- The European Central Bank uses the Corda platform to develop a proof of concept (PoC) to explore the anonymity of central bank digital currencies;
- The system makes use of anonymous vouchers, allowing users to process low-value transactions without revealing their identities;
- The European Central Bank report acknowledges that the central bank needs to do more research before implementing the system;
On December 19, the European Central Bank (ECB) in its latest report yesterday outlined the proof of concept of an anonymous central bank digital currency, which attempts to combine privacy with compliance.
It is reported that the PoC was developed by Corda, a distributed ledger technology platform, and is based on a proof of concept based on the technology.
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The core of this PoC project is to allow users who make small transactions to use anonymous tickets, so there is no need to disclose their identities, while larger transactions require AML / CFT checks.
Mentioned in the report;
"The proof of concept shows that with the Corda platform, it is possible to build a simplified CBDC payment system that enables low-value transactions to protect user privacy while still ensuring that high-value transactions are subject to mandatory AML / CFT checks."
What are the elements of the European Central Bank's digital currency PoC?
It is reported that this proof of concept (PoC) envisages four institutions: a central bank, two intermediate institutions, and an anti-money laundering (AML) institution, each of which runs a Corda distributed application node. Among them, the central bank does not directly carry users, issue or distribute CBDC units, nor supervise the transfer of CBDC, and the intermediary will maintain the relationship with the users, it will be responsible for processing transactions, and keep records of the books.
(Picture from the European Central Bank)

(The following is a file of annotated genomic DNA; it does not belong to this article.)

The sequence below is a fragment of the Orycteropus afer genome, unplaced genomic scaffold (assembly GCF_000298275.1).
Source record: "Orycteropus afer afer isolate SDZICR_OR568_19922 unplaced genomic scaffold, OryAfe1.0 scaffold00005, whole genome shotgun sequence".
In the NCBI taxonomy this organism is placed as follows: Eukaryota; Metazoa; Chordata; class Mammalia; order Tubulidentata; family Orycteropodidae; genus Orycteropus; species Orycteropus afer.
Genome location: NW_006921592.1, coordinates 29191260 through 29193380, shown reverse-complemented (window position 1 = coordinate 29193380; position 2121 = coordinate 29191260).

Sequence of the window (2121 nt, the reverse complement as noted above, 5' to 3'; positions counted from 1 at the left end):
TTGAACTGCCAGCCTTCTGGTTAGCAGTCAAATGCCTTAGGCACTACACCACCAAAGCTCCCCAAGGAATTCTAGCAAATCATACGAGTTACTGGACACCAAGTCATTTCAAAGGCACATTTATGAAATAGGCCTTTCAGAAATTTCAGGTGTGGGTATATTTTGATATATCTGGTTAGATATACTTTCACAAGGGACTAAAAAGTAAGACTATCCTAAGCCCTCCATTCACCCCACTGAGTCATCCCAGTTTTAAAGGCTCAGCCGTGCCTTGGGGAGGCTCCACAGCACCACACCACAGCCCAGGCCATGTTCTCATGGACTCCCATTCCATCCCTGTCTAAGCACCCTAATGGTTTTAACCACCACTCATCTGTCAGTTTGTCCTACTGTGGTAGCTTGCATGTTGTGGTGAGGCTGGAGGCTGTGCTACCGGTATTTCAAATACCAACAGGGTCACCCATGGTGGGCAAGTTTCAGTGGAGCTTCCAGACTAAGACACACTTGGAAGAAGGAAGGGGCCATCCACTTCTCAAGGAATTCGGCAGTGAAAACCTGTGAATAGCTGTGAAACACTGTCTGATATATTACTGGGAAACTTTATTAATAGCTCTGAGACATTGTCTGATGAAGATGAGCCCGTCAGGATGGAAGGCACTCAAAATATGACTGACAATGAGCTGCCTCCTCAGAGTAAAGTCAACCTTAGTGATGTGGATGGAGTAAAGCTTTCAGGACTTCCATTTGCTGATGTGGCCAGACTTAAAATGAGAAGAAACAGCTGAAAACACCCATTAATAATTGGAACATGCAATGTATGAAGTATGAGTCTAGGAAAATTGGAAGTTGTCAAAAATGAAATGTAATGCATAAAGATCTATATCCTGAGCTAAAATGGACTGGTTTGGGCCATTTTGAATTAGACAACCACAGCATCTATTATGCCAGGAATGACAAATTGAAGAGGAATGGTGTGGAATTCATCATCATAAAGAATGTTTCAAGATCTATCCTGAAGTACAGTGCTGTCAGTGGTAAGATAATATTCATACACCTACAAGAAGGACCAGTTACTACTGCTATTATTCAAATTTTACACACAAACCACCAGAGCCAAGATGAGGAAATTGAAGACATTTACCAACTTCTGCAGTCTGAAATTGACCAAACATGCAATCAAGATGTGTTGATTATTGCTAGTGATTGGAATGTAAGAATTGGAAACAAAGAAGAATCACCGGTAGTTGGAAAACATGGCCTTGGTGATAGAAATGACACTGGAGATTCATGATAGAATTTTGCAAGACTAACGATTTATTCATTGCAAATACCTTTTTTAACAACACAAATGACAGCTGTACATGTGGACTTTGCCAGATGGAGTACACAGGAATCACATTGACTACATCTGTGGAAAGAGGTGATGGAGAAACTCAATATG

The key to this system is the use of so-called anonymous tickets.
The report explained that each user uses a pseudonym in the network, and they receive a certain number of anonymous tickets every month. When users process low-value transactions, they can use tickets to avoid revealing their personal information to a central bank or intermediary.
On the other hand, when the user's high-value transactions exceed the anonymous transfer amount allowed by the system, a specialized anti-money laundering agency will monitor transaction data, ensure that the transaction meets current compliance standards, and monitor money laundering and terrorist financing.
What the ECB digital currency needs to improve
The ECB report explores some of the challenges that the proposed system will face as a real-world application.
First, this requires a better transaction verification mechanism to allow more confidentiality. Currently, to verify a transfer transaction, an intermediary needs to check all past transactions associated with that CBDC unit. In order to solve this problem, the European Central Bank proposes to introduce the function of "chain splicing" to reduce the amount of information visible to unrelated parties.
Second, when a designated intermediary is not available, users need to be able to access their balances and initiate transactions.
This improvement can be achieved by allowing users to store their keys in their dedicated devices, such as mobile wallets, or by allowing other intermediate structures in the system to process their CBDC units.
In addition, the European Central Bank also stated that the system needs more privacy-enhancing technologies, interoperability with the real-time full settlement (RTGS) system, and an in-depth analysis of the actual scalability of the PoC.
Uncertain regulatory environment
For a long time, people have been debating whether the European Central Bank should issue its own digital currency so that the public can enjoy a cheap and convenient payment method.
Last week, ECB President Christina Lagarde said at a press conference that the European Central Bank should accelerate its efforts in digital currencies and lead the way in stable currencies or tokens linked to fiat currencies.
But EU authorities also face considerable resistance.
In early December, European Union finance ministers asserted that no global stablecoin should be allowed to issue until legal and regulatory risks have been fully addressed, and former European Central Bank President Trichet also issued his tough stance on digital currencies.